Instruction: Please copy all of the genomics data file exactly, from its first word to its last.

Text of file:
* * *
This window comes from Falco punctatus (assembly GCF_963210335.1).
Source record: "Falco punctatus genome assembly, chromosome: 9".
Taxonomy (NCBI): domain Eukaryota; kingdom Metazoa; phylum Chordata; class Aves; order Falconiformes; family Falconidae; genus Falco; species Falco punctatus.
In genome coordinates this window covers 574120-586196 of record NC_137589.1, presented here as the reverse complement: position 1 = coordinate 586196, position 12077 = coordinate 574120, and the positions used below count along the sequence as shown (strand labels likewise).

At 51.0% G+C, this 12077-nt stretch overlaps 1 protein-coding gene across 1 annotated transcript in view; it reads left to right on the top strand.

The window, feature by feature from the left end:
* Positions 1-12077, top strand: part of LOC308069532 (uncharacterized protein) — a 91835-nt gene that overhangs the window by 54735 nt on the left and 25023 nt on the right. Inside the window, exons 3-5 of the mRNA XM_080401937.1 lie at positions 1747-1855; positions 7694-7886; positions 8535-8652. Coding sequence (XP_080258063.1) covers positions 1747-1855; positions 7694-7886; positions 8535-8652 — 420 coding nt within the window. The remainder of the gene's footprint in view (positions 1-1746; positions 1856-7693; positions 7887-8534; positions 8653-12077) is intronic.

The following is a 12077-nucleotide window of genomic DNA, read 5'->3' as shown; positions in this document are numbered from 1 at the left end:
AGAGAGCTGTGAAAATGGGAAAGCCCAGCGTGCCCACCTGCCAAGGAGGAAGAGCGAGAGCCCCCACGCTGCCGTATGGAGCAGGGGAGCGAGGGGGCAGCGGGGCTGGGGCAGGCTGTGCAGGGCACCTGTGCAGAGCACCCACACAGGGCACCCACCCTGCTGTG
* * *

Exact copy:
This window comes from Falco punctatus (assembly GCF_963210335.1).
Source record: "Falco punctatus genome assembly, chromosome: 9".
Taxonomy (NCBI): domain Eukaryota; kingdom Metazoa; phylum Chordata; class Aves; order Falconiformes; family Falconidae; genus Falco; species Falco punctatus.
In genome coordinates this window covers 574120-586196 of record NC_137589.1, presented here as the reverse complement: position 1 = coordinate 586196, position 12077 = coordinate 574120, and the positions used below count along the sequence as shown (strand labels likewise).

At 51.0% G+C, this 12077-nt stretch overlaps 1 protein-coding gene across 1 annotated transcript in view; it reads left to right on the top strand.

The window, feature by feature from the left end:
* Positions 1-12077, top strand: part of LOC308069532 (uncharacterized protein) — a 91835-nt gene that overhangs the window by 54735 nt on the left and 25023 nt on the right. Inside the window, exons 3-5 of the mRNA XM_080401937.1 lie at positions 1747-1855; positions 7694-7886; positions 8535-8652. Coding sequence (XP_080258063.1) covers positions 1747-1855; positions 7694-7886; positions 8535-8652 — 420 coding nt within the window. The remainder of the gene's footprint in view (positions 1-1746; positions 1856-7693; positions 7887-8534; positions 8653-12077) is intronic.

The following is a 12077-nucleotide window of genomic DNA, read 5'->3' as shown; positions in this document are numbered from 1 at the left end:
AGAGAGCTGTGAAAATGGGAAAGCCCAGCGTGCCCACCTGCCAAGGAGGAAGAGCGAGAGCCCCCACGCTGCCGTATGGAGCAGGGGAGCGAGGGGGCAGCGGGGCTGGGGCAGGCTGTGCAGGGCACCTGTGCAGAGCACCCACACAGGGCACCCACCCTGCTGTG